Spin bowler Adam Zampa has joined demands for a study of Australia’s wickets, saying the drop-in pitches around the country force slow bowlers out of first-class cricket. Short format specialist Zampa said that he had never experienced a genuine turning wicket in domestic Sheffield Shield matches, aside from the occasional occasion on the Sydney Cricket Ground and the “green and patchy” drop-in pitch of the Adelaide Oval. Drop-in pitches are now being used at most of Australia’s major cricket venues including the SCG and Gabba in Brisbane, and Zampa said they’d “massively” changed the game.
The 28 years old bowler told the reporter on Tuesday that it is very hard to get a wicket right now, which is a four-day turner with some rough. He then added that Spin was practically taken out of the game now except maybe the SCG-occasionally-if the weather fits too. They have to play a differ role in first class cricket for sure.
Zampa’s remarks came after Australia’s batsman and Queensland captain Usman Khawaja expressed similar complaints over the weekend, claiming he was always hesitant to recruit legspinner Mitchell Swepson owing to lack of local pitch assistance. Test spinner Steve O’Keefe retired from the first-class cricket last month after struggling to earn another deal with New South Wales, given the fact that he was the most consistent wicket-taker among the slow bowlers in Shield cricket.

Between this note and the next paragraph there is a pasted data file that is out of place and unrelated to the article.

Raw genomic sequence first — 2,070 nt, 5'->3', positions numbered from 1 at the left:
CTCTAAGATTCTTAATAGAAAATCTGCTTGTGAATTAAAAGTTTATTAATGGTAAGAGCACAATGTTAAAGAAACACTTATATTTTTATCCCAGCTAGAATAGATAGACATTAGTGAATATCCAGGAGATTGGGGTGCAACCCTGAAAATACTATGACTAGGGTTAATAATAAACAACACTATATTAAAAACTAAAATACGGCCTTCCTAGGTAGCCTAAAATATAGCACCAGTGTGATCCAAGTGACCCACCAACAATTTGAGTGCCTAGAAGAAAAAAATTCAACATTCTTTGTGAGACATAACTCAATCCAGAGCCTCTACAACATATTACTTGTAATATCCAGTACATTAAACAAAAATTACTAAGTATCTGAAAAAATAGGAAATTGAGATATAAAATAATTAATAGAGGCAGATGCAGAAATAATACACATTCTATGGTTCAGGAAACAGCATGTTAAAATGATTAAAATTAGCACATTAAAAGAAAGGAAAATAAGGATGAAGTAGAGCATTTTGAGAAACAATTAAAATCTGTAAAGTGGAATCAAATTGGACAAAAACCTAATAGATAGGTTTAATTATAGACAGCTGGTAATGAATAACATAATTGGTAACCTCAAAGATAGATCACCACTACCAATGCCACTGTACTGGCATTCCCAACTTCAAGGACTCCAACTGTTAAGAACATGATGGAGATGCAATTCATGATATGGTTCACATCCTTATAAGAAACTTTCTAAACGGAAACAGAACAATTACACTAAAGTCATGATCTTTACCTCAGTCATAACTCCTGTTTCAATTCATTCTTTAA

Adam Zampa said that the administrators helped the batsmen to improve their technique against swinging bowling with the introduction of Dukes balls into the Shield, and now the spinners needed help. He mentioned that he doesn’t know if it’s got to be every wicket, but there is got to be some sort of focus on getting spin bowlers back to the game, particularly on Day 4 as well.
Zampa has been a crucial figure in Australia’s one-day and T20 squads, but he’s looking for further red ball cricket to raise his chances of earning the test cap. He was linked to a transfer to NSW from South Australia, where he was disappointed with his small chances. With the execution of state contracts postponed due to coronavirus, Zampa declined to report on his domestic movements.
More on his test ambitions, however, he said he hoped to win a place for subcontinent tours in the coming years, where the selectors are more likely to pick a second spinner along with incumbent Nathan Lyon. He acknowledged his moderate bowling average of 48.26 in 38 first-class matches, potentially offering him little favors at the selector table, but thought that his short form performances had strengthened in recent years. He knows that people have probably pinpointed him as a while-ball bowler and he would like to change those perceptions.